My visit to the National Museum provided me with knowledge about Singapore’s history and served me insightful details. Singapore was on the verge of modernisation, mainly due to the British colony in early Singapore days. In this essay, I will discuss the theme of “Modern Colony” gallery and highlight some of the key takeaways from the exhibit that have helped me deepen my own knowledge about Singapore’s history.
Upon entering the gallery, I was greeted by a display of exhibition pieces. Four large, tall pillars stand rooted in gallery. The pillars were complimented with a showcase of beautiful cocktail dresses on top of a grandiose staircase. I was surrounded with exhibits promoting British novelties, which include exquisite tableware and beautiful glass potteries. The music played was a smooth, classical jazz that made me feel like I was in old British bar. The dim lights shone well onto the wooden floors, and the room was surrounded by rustic walls. The theme is replicating a black and white bungalow, housing the affluent and portraying their way of lavish living before World War II. This challenges my understanding about the way of life in Singapore in the past.
The structure of the gallery gave me an insight of how some of the rich lived in Singapore. It shows that people living in Singapore associated the British culture as being more affluent, hence families try to achieve this way of living to portray a wealthy image. This is an opposite of how I see the rich lived in the past. I only understood that the rich lived in a more traditional Asian/Peranakan setting. I thought that the affluent in Singapore would hold true to their culture, and not be influenced by the British culture. I feel this way because there are very few traces of the British culture in Singapore now.
Secondly, a section in the gallery, “Women’s roles in the 1920s and 1930s” contributes to my understanding about women’s progress. This section describes how women lived and explains the roles of woman in 1920s. Women were already progressing and given more opportunities in society. They were no longer confined to the walls of their homes and were stepping out into the public realm. Women could attend schools, in contrast to the 1900s, when education for women was almost non-existent. By 1930s, several girls’ school were built all over Singapore. Although they were only allowed to attend school up to an age of 12, and their purpose of going to school was to prove themselves worthy of their husbands, this was still a progress compared to the situation in 1900s. This section supports my understanding of women’s progress in Singapore being upbeat and rapid. Women’s progress in Singapore is very fast because within a short time frame of 20 years, massive progressive changes were made within the women community. Based on my current understanding of women, they are given the same opportunity as men, because I am a part of a system where women are more liberal and not confined to traditional believes that they only need to serve their families. Hence, I believe women’s progress in Singapore has been improving rapidly, compared to countries that still oppress women. Therefore, this section supports to my understanding of women’s progress in the past.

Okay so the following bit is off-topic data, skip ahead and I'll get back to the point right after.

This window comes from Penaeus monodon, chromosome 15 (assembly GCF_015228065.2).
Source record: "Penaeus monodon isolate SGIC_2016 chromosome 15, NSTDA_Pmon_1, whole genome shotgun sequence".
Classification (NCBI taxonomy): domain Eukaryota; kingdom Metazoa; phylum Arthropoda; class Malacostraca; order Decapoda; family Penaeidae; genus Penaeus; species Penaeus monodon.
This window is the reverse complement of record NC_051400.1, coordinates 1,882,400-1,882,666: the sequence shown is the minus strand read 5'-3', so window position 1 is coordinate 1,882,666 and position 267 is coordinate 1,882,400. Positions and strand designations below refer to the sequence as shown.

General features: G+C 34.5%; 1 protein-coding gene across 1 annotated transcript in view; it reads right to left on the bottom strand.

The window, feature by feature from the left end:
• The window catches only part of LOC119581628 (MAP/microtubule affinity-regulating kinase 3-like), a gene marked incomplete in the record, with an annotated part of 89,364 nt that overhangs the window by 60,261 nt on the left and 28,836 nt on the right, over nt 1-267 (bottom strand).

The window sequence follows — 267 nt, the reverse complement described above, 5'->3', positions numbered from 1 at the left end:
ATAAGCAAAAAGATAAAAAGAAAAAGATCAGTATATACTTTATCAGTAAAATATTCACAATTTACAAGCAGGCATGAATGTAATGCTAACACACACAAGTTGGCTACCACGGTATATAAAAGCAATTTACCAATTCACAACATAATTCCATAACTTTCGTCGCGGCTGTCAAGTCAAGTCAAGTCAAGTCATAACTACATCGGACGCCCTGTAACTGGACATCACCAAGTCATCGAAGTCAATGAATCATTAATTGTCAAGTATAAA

Finally, a section in the gallery, “A man’s world: Affluent lives” contributes to my understanding about the technological advancements in Singapore. In this part of the gallery, they explained how Singapore was a bustling city, made a main trading port due to its advancements in maritime technology. They explained that Singapore was receptive to new technology brought from other countries into the world. I believe that Singapore’s positive reception of new technologies had shaped Singapore to be where it is now. I agree with this because I’m living in a very advanced technological era and living in Singapore allows me to be exposed to all these new technologies.
All in all, the visit to the gallery has been very insightful. Many of the information aligns with how I see Singapore in the past. However, the layout of the whole gallery portraying the affluent British lifestyle was something new for me.
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